Exchange rates have actually made the greatest impact on what it may actually cost you as a foreign buyer. If you’re a US investor, you may have already noticed your spending power has been slipping in recent months. In the graph below you can see the weakening Dollar relative to the Pound where value has fallen roughly 10% since the March 2020 peak.
Now compare it to the five-year graph where we saw that big bounce in mid-2016 after the Brexit vote.
Recently the high was hit in March 2020 after the Coronavirus kicked in and national lockdown took effect in the UK, but since then the trend has been headed towards a continued weakening of the Dollar relative to the strengthening of the Pound.
A few things are impacting this downward trend which includes broad-based Dollar weakness in 2020 according to the financial services firm UBS, due to elevated budget and trade deficits, as well a recovering global economy, meaning people are less likely to treat US Dollars as a safe haven and finally the Federal Reserve’s decision to cut rates, thereby negating the Dollar’s interest-rate advantage over the rest of the world.
For European buyers, their currency has remained fairly strong relative to the Pound, both when looking at it on the one year and five-year graphs.
Finally, let’s look at the Chinese Yuan, which has had a lot of volatility in its currency over the last year. It too saw a spike in value in March 2020, before quickly losing ground and has hovered within a band of 0.110 to 0.115 Pounds per Yuan.
From 2016 to 2019 we can see the Yuan repeatedly crossed the 0.115 value mark.
If you want more real-time data on exchange rates go here, so you can keep track because again that’s going to be perhaps the greatest indicator of your ultimate purchasing power.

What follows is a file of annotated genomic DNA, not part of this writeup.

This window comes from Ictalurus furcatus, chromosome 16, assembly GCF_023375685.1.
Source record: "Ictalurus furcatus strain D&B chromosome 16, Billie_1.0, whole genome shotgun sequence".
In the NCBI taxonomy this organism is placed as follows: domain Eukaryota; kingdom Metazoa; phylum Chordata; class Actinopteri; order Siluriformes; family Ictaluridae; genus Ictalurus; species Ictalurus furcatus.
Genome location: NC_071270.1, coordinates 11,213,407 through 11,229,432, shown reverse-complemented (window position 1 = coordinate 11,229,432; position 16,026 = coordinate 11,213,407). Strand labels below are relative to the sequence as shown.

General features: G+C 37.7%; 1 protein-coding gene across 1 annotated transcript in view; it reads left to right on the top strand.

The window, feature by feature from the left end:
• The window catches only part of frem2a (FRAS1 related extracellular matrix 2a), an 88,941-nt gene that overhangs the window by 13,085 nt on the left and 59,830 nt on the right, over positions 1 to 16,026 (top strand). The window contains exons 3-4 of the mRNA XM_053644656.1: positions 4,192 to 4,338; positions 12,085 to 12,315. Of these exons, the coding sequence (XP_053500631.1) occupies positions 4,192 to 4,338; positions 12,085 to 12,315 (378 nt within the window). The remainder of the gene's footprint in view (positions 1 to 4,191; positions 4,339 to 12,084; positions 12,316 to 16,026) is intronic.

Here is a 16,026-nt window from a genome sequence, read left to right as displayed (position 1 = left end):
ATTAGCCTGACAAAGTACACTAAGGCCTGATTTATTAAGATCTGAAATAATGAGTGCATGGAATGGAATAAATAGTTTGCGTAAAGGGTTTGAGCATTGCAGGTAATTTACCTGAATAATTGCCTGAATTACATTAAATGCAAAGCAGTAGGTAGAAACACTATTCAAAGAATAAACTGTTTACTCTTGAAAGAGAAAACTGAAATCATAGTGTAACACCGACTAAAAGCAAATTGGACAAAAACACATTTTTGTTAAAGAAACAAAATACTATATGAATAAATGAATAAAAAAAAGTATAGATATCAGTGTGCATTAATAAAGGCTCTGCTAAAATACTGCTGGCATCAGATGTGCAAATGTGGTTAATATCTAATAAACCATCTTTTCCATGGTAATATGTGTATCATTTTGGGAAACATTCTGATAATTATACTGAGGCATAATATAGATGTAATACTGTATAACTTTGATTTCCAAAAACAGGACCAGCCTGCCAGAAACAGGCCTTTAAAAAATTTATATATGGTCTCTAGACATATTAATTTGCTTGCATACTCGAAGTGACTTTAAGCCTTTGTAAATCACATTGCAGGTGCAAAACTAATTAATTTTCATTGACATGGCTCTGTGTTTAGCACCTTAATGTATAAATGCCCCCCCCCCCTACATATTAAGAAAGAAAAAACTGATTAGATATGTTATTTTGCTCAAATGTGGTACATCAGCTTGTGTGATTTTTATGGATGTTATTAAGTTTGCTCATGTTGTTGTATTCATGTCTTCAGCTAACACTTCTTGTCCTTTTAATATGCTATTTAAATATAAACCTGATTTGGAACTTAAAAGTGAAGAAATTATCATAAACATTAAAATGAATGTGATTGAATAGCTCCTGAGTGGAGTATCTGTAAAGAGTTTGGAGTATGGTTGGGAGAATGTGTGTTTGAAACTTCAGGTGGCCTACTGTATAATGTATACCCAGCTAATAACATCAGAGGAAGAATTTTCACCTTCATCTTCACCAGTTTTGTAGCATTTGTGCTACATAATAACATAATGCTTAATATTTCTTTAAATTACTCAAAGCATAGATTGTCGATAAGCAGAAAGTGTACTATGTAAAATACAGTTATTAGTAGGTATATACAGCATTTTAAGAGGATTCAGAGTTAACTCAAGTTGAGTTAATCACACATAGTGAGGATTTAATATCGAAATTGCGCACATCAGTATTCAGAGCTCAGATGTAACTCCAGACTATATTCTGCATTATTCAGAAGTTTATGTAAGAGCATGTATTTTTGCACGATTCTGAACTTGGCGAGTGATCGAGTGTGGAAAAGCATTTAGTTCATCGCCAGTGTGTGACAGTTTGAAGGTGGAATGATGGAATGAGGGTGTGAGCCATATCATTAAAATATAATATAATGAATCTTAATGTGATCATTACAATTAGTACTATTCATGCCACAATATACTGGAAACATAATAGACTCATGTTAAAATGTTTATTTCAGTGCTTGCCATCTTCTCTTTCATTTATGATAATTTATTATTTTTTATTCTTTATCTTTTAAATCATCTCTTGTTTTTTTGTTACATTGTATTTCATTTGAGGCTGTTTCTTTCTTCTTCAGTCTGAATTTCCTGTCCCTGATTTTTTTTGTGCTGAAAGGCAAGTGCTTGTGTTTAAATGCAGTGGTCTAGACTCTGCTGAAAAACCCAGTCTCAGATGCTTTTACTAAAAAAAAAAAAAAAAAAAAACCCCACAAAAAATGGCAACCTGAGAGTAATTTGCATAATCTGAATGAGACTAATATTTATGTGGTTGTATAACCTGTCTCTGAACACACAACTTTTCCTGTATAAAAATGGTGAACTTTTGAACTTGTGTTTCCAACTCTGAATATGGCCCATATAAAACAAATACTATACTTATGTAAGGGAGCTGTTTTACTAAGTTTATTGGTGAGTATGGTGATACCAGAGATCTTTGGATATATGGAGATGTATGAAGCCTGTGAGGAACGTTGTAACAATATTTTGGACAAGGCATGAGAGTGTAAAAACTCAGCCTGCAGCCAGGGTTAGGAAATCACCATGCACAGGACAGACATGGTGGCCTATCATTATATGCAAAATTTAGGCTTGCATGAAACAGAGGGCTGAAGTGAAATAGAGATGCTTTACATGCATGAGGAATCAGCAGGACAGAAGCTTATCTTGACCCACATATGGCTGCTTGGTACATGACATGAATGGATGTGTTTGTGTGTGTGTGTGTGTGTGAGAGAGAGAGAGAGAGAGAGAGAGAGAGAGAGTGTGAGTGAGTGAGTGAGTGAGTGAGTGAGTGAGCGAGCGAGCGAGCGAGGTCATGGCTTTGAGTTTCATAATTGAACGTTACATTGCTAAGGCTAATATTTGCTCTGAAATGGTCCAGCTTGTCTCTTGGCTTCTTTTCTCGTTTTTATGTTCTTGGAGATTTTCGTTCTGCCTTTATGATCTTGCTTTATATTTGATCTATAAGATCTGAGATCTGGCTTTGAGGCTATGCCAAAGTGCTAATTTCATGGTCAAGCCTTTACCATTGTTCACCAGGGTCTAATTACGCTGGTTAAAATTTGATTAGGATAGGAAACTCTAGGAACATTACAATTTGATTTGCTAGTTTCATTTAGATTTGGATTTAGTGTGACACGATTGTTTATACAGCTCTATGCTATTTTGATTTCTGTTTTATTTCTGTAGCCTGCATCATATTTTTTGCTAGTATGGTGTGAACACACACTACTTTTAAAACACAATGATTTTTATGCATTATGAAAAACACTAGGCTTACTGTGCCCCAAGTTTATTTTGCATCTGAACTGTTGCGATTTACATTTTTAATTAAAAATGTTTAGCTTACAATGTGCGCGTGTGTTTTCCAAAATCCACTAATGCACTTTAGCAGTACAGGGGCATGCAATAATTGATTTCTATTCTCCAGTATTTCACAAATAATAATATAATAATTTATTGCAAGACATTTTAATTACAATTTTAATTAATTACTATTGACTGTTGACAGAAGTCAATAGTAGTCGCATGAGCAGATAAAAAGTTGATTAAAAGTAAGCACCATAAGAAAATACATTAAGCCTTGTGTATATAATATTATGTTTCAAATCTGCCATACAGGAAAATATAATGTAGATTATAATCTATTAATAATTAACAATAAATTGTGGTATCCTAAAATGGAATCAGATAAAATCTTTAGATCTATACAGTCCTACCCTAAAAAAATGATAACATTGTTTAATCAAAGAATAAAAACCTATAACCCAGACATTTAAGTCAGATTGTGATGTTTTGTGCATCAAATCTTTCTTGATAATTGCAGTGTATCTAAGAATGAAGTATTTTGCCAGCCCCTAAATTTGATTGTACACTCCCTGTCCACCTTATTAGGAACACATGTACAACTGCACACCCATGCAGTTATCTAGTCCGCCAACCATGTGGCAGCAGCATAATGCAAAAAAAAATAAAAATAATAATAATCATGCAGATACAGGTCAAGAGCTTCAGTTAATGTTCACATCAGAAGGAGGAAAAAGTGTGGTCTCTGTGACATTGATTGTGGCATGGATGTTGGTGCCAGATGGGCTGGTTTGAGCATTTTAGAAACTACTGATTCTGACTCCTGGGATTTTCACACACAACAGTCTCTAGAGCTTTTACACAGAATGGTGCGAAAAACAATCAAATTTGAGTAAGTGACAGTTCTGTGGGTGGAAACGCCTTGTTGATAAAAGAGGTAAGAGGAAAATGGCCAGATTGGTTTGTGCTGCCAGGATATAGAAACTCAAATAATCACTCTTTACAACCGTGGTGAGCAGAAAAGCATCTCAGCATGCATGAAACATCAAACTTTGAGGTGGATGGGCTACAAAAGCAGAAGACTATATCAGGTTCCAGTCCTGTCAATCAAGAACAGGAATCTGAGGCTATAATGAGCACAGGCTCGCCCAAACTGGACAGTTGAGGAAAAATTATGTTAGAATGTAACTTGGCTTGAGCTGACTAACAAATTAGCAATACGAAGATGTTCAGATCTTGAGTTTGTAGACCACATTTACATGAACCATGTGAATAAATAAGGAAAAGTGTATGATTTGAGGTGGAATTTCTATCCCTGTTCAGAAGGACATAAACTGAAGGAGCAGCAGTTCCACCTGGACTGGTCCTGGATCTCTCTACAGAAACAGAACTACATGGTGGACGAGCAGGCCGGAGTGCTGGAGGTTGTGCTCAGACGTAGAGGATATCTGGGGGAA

Question number three – what about stamp duty?
Stamp duty is the most significant tax that a London property buyer will pay, especially a foreign buyer. It’s paid to the UK government’s tax agency called HMRC, it’s a tax on the purchase of the property and cannot be financed. Stamp duty is tiered, but currently the rates range from 0-15% for international buyers, depending on the purchase price of the property. From 1st April 2021 there will be an additional 2% stamp duty surcharge for non-UK resident buyers on the purchase of a residential property in England and Northern Ireland. It will apply to both company and individual buyers, and the surcharge will be in addition to the existing 3% percent stamp duty surcharge on purchases of additional dwellings such as buy to lets and second homes, the flat 15% stamp duty rate on purchases of dwellings worth more than £500,000 by companies acting as envelopes, and the existing stamp duty rates for UK home buyers. I have a video here which shares more information on Stamp Duty and what to expect (the percentage bands mentioned will be updated as of 1st April 2021).